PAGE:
Christopher Hitchens: Lincoln ... The Man Who Made Us Whole

Roundup: Talking About History

Lincoln, himself, was paradoxical—as is the way we see him now. To really know the 16th president, look past the ways in which we remember him.

Here's the view from the White House as the new president gazes gloomily out of its windows in 1861. The Washington Monument is an abandoned stump, surrounded by scattered blocks of stone. The Capitol has no dome. Slaves toil in the stinking heat, and the Potomac is an open sewer. The Union itself is dissolving like sugar in water. Furious men of god make violent speeches on both sides of the case. In correspondence and in conversation, the big, awkward, provincial politician sometimes observes that he always thought that the idea of a democratic republic would have to survive some kind of cruel ordeal before it could be proven.

To be remembered—to be really and truly and historically remembered and unforgettable—is to be terse and necessarily, sometimes, to be bleak: "And the war came …," "If slavery is not wrong, nothing is wrong," "Half slave and half free …," "Of the people, by the people, for the people." The last excerpt is taken from a speech so masterfully brief and understated that the photographer who hoped to record the speaker for the ages did not have enough time to set up his equipment. The two greatest Lincolnian addresses can each fit on one panel of a memorial in Washington that contains a brooding seated sculpture built much less modestly and more to the Ceausescu scale. What does this contrast say?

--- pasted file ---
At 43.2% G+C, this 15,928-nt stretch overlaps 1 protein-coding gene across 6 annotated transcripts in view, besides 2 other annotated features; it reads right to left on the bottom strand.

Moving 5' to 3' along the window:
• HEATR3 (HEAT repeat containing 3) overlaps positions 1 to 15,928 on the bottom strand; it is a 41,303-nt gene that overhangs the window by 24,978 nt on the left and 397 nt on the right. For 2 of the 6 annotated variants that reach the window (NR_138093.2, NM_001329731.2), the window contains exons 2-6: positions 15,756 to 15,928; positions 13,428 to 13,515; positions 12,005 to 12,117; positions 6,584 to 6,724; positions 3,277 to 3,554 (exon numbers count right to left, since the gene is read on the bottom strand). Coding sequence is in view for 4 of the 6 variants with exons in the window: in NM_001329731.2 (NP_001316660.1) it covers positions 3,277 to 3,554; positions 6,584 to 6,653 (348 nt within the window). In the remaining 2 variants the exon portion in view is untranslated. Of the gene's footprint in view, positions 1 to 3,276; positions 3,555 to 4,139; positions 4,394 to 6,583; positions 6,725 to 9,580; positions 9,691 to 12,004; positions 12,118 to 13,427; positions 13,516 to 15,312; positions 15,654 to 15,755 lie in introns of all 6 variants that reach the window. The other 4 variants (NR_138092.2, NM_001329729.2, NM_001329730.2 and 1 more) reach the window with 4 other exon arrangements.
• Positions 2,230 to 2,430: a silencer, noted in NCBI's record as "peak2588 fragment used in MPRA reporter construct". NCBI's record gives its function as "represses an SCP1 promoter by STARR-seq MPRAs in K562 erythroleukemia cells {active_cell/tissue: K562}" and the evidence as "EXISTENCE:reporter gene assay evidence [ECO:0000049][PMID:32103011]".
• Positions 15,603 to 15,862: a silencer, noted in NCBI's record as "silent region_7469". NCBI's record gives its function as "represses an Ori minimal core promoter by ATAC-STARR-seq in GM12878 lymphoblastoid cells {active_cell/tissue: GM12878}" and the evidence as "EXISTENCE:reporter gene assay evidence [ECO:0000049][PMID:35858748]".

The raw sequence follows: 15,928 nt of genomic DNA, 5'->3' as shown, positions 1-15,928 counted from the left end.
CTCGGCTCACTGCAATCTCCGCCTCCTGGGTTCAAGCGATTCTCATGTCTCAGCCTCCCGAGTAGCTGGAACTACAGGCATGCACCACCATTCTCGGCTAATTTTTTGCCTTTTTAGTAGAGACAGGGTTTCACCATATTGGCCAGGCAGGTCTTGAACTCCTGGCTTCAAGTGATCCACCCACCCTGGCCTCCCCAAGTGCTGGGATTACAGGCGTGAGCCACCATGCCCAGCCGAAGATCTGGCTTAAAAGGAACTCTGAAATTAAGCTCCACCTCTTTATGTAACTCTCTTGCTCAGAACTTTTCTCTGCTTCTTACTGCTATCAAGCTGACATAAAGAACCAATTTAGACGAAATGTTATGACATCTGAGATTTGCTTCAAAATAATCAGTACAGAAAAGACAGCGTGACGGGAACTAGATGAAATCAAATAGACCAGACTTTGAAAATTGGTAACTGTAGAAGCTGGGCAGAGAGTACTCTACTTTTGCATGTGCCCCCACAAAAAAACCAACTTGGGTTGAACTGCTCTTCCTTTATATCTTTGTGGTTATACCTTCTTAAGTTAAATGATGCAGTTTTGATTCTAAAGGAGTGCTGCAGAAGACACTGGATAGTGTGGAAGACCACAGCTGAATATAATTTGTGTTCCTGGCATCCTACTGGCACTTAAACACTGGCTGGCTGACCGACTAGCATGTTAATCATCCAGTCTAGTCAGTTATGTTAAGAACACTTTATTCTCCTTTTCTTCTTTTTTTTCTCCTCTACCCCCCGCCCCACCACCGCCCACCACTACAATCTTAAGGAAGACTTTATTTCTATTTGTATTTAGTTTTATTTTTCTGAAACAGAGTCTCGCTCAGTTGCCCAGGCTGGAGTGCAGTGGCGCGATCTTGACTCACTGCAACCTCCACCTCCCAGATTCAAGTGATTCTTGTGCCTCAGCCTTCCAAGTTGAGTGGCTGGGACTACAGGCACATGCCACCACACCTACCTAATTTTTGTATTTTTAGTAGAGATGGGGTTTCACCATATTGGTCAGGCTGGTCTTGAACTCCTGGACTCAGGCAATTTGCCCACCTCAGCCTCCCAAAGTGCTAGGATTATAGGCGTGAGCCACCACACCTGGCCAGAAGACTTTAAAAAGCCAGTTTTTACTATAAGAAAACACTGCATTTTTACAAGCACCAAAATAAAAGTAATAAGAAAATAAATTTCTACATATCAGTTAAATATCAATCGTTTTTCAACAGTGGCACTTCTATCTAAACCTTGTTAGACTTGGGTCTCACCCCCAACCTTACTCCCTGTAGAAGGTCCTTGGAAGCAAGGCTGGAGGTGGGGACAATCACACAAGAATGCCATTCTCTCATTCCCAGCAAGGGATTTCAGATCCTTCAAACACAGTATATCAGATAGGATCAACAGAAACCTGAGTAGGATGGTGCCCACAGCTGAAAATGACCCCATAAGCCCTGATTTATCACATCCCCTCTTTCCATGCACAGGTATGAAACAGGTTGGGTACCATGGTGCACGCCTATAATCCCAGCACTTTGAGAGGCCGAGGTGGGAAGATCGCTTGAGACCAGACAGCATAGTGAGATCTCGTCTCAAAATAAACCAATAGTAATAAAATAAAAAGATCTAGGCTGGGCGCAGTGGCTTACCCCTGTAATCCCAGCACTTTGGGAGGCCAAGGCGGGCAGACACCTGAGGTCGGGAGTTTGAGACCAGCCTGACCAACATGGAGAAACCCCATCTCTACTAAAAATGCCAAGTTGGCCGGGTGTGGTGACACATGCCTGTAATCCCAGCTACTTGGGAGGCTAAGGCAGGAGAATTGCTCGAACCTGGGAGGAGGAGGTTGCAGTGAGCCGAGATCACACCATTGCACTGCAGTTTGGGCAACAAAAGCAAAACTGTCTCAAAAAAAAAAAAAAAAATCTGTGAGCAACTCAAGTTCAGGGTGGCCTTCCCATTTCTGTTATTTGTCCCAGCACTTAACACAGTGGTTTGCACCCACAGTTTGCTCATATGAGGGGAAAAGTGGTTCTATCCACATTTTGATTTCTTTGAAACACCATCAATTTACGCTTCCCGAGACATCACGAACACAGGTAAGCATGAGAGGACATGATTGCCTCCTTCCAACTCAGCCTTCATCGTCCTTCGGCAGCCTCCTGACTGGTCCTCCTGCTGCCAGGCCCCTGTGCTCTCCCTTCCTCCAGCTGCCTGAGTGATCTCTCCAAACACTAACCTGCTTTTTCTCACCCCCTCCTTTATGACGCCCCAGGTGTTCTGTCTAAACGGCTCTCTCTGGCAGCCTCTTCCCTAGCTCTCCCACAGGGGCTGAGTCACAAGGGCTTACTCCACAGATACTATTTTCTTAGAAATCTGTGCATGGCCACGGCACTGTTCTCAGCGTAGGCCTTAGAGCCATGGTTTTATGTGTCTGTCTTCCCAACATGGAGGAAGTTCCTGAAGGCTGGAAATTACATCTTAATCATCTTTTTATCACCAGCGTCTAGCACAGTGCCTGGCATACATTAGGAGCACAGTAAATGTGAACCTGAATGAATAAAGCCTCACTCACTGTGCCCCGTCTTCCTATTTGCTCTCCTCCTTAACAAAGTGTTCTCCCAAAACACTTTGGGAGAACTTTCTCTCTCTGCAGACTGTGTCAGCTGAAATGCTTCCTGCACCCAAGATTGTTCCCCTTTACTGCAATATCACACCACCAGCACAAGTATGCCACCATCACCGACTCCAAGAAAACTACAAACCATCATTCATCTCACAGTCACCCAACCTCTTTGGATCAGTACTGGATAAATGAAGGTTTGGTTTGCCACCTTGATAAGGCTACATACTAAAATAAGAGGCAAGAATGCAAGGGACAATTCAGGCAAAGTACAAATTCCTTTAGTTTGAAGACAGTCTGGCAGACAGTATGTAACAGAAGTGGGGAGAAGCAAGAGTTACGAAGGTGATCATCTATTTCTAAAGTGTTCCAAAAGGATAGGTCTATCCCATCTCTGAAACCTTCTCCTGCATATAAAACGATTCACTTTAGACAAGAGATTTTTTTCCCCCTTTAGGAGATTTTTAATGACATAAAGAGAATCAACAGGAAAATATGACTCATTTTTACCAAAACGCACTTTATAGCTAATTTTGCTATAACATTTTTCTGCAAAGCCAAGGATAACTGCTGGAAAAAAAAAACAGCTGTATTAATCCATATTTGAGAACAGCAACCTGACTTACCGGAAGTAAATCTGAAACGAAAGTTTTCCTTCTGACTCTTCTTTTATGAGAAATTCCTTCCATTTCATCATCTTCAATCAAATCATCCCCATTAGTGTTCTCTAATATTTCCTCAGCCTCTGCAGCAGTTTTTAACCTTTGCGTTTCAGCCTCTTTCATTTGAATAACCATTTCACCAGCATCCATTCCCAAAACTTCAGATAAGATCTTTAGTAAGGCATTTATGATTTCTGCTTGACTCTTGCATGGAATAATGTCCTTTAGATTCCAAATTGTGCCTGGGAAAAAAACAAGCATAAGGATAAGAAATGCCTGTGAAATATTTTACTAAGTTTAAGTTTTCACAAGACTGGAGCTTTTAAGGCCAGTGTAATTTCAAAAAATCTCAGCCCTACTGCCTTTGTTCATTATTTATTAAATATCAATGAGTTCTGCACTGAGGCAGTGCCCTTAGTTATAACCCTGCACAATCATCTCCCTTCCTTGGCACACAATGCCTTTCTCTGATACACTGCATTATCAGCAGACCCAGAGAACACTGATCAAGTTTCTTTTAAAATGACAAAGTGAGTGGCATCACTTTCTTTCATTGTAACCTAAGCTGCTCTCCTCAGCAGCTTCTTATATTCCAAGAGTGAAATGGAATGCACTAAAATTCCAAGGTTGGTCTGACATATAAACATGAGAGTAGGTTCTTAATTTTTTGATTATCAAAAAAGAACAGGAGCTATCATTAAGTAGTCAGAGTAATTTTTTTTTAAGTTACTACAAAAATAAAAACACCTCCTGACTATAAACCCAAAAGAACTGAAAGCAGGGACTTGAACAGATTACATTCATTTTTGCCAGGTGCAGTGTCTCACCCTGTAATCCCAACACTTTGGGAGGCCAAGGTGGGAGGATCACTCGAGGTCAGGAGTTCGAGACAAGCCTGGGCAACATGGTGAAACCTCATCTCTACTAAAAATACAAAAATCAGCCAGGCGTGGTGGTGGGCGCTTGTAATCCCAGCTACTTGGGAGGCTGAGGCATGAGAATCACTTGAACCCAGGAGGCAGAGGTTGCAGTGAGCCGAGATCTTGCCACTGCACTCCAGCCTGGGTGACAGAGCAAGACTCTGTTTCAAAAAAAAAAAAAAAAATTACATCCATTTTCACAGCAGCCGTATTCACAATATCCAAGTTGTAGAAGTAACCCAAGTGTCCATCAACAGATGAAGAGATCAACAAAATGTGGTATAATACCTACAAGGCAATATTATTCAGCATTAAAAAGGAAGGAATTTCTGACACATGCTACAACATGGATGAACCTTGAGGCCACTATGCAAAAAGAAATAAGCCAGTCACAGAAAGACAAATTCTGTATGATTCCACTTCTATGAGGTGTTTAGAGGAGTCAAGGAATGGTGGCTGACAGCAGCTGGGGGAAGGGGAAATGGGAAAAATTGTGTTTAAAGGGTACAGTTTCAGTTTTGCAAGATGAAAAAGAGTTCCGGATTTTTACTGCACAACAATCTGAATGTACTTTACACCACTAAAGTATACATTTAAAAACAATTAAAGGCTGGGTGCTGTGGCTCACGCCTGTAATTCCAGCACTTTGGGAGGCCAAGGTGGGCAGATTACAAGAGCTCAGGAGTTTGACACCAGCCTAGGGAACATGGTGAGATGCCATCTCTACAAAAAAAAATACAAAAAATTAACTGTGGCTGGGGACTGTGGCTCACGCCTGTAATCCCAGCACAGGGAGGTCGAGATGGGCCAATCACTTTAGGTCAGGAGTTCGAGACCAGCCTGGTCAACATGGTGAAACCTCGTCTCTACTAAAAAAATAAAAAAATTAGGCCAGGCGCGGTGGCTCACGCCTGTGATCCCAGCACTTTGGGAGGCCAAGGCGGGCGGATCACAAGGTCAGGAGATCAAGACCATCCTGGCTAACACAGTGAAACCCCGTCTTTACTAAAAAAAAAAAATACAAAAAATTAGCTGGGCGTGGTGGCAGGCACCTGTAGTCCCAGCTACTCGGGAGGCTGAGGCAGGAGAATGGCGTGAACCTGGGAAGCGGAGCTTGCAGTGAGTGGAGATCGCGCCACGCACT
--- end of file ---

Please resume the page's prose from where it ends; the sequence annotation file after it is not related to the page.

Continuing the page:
Our newest president will never have an unphotographed public moment and has a wife whose ancestors were chattel in Lincoln's era. He has taken more time to answer simple media questions than his Illinois predecessor took to deliver a speech at Gettysburg that, it was thought by its author, "the world will little note nor long remember." When Barack Obama booked rooms in the Hay-Adams hotel, one both hopes and believes that he remembered what John Hay wrote of Lincoln ("the greatest character since Christ") but also, in this time of capitalist crisis, bore in mind what Henry Adams said, about the warmest friend of Lincoln and the Union's being Karl Marx. The heavy, brooding statue on the Mall may try to impose unanimity, but the imperishable words on the walls show that there must always be a historic argument. And there must always have been one: those who prate glibly about a "team of rivals" have not really understood that Chase and Seward and Cameron and Stanton were in fact a crew of venomous enemies, all of whom underestimated their leader....
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